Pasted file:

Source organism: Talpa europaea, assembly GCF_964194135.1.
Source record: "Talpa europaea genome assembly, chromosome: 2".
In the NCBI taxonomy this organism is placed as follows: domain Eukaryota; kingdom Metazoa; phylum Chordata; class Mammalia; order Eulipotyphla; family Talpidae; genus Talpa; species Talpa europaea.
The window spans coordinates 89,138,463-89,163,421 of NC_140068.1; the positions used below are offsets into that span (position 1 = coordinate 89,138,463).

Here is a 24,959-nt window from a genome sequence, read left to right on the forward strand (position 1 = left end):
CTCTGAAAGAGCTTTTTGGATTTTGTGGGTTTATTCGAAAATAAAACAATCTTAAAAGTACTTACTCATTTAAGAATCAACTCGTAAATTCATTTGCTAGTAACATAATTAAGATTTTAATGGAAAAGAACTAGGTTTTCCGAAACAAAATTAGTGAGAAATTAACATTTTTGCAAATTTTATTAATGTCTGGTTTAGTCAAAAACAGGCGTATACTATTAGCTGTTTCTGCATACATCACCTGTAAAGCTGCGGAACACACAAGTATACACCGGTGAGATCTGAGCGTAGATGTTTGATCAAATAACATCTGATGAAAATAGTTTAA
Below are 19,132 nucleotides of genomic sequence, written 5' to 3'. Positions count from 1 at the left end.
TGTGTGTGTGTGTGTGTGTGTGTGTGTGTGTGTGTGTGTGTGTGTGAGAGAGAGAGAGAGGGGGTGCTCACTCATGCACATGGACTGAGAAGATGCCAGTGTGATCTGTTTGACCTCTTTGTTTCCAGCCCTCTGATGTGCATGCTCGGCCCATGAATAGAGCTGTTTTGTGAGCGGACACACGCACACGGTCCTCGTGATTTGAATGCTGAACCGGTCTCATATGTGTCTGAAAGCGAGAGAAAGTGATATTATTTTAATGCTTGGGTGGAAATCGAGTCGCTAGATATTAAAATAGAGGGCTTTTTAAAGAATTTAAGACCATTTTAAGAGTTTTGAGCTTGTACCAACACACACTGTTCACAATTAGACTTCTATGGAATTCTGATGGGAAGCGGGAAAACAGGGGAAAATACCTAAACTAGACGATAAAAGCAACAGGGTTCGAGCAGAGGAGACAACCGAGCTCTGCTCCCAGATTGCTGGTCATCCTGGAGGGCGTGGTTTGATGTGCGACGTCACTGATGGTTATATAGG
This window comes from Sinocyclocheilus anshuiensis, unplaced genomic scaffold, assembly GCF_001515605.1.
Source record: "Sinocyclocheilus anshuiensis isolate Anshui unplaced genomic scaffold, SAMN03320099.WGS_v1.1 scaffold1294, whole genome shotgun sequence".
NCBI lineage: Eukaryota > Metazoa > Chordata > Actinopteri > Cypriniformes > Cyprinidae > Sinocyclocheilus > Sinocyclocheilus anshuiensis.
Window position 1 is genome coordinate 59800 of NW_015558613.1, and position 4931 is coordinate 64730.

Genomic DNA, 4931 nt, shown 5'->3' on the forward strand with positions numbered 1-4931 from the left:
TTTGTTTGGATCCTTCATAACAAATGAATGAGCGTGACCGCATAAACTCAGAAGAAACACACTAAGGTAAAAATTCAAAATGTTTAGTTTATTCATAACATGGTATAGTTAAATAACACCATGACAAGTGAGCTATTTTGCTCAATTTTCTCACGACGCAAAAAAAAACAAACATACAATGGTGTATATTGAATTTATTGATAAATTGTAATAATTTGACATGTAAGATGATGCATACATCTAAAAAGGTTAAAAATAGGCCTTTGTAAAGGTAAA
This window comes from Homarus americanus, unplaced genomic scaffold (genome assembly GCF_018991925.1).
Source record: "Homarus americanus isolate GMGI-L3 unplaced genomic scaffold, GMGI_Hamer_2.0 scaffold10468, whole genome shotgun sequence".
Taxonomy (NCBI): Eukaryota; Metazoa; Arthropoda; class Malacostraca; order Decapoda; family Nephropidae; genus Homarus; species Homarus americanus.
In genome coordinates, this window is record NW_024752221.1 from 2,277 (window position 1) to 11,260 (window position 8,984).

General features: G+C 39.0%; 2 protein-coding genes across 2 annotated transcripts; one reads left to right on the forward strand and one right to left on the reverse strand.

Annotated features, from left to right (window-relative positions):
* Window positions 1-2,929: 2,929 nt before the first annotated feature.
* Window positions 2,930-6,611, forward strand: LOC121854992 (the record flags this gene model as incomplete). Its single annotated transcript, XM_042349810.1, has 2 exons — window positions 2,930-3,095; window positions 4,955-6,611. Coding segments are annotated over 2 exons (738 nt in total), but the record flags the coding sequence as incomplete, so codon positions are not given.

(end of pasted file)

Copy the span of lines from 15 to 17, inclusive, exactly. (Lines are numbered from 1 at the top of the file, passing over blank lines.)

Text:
This window comes from Homarus americanus, unplaced genomic scaffold (genome assembly GCF_018991925.1).
Source record: "Homarus americanus isolate GMGI-L3 unplaced genomic scaffold, GMGI_Hamer_2.0 scaffold10468, whole genome shotgun sequence".
Taxonomy (NCBI): Eukaryota; Metazoa; Arthropoda; class Malacostraca; order Decapoda; family Nephropidae; genus Homarus; species Homarus americanus.